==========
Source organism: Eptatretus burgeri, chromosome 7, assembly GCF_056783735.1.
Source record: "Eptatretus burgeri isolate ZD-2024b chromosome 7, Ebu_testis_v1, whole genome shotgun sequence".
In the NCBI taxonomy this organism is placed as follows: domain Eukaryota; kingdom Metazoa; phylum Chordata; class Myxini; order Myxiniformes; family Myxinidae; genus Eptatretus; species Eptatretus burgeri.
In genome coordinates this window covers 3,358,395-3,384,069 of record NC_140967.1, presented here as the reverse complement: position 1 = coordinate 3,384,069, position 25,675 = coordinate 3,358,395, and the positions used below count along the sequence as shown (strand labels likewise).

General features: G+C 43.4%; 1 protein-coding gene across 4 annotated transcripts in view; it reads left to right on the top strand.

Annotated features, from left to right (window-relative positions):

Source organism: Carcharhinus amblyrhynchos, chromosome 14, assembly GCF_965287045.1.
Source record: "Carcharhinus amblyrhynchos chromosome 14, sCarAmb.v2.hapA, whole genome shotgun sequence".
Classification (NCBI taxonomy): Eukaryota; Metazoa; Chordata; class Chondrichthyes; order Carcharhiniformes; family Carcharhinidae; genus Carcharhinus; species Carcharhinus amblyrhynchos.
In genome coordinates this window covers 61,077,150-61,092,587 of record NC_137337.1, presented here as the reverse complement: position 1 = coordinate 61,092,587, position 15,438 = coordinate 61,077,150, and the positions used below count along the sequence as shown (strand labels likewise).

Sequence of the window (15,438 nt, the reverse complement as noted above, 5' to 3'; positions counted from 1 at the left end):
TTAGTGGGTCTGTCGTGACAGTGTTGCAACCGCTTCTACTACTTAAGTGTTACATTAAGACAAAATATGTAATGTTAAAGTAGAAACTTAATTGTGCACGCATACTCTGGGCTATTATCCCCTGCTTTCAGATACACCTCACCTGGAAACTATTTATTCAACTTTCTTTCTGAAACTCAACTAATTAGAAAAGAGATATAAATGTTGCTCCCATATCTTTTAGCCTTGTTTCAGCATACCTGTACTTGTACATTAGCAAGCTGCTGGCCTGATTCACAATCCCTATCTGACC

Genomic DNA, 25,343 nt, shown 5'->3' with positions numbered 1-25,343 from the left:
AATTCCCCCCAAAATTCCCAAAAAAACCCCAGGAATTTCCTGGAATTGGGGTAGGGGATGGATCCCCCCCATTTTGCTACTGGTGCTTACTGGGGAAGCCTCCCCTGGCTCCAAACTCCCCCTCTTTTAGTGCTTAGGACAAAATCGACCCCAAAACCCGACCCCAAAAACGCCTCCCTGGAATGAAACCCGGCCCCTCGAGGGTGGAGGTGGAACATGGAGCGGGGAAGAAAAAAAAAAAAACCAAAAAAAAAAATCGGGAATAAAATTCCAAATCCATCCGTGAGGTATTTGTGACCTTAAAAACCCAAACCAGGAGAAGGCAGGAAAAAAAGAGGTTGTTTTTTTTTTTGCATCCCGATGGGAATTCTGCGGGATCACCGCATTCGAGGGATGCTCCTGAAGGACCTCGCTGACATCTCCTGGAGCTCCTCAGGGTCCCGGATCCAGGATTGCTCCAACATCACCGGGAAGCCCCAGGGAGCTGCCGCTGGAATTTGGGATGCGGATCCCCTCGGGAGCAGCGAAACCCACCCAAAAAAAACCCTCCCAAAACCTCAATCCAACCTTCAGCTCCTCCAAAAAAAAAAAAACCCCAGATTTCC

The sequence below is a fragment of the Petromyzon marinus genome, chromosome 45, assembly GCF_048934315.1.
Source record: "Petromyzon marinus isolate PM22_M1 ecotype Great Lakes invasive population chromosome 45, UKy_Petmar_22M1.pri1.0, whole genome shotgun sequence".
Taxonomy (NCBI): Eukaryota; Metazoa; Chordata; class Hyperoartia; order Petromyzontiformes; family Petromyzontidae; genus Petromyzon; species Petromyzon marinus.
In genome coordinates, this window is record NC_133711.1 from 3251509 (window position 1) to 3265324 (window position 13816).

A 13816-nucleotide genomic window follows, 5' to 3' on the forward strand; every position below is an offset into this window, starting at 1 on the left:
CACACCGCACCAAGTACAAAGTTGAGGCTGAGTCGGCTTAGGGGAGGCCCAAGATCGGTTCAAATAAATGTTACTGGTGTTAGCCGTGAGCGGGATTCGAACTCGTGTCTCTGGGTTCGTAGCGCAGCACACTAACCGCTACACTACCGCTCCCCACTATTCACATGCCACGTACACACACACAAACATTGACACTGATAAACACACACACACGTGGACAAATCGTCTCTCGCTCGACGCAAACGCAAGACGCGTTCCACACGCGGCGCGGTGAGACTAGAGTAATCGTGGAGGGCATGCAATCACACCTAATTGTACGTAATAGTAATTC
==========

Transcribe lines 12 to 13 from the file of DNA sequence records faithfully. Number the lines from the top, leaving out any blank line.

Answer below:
TTAGTGGGTCTGTCGTGACAGTGTTGCAACCGCTTCTACTACTTAAGTGTTACATTAAGACAAAATATGTAATGTTAAAGTAGAAACTTAATTGTGCACGCATACTCTGGGCTATTATCCCCTGCTTTCAGATACACCTCACCTGGAAACTATTTATTCAACTTTCTTTCTGAAACTCAACTAATTAGAAAAGAGATATAAATGTTGCTCCCATATCTTTTAGCCTTGTTTCAGCATACCTGTACTTGTACATTAGCAAGCTGCTGGCCTGATTCACAATCCCTATCTGACC

Genomic DNA, 25,343 nt, shown 5'->3' with positions numbered 1-25,343 from the left: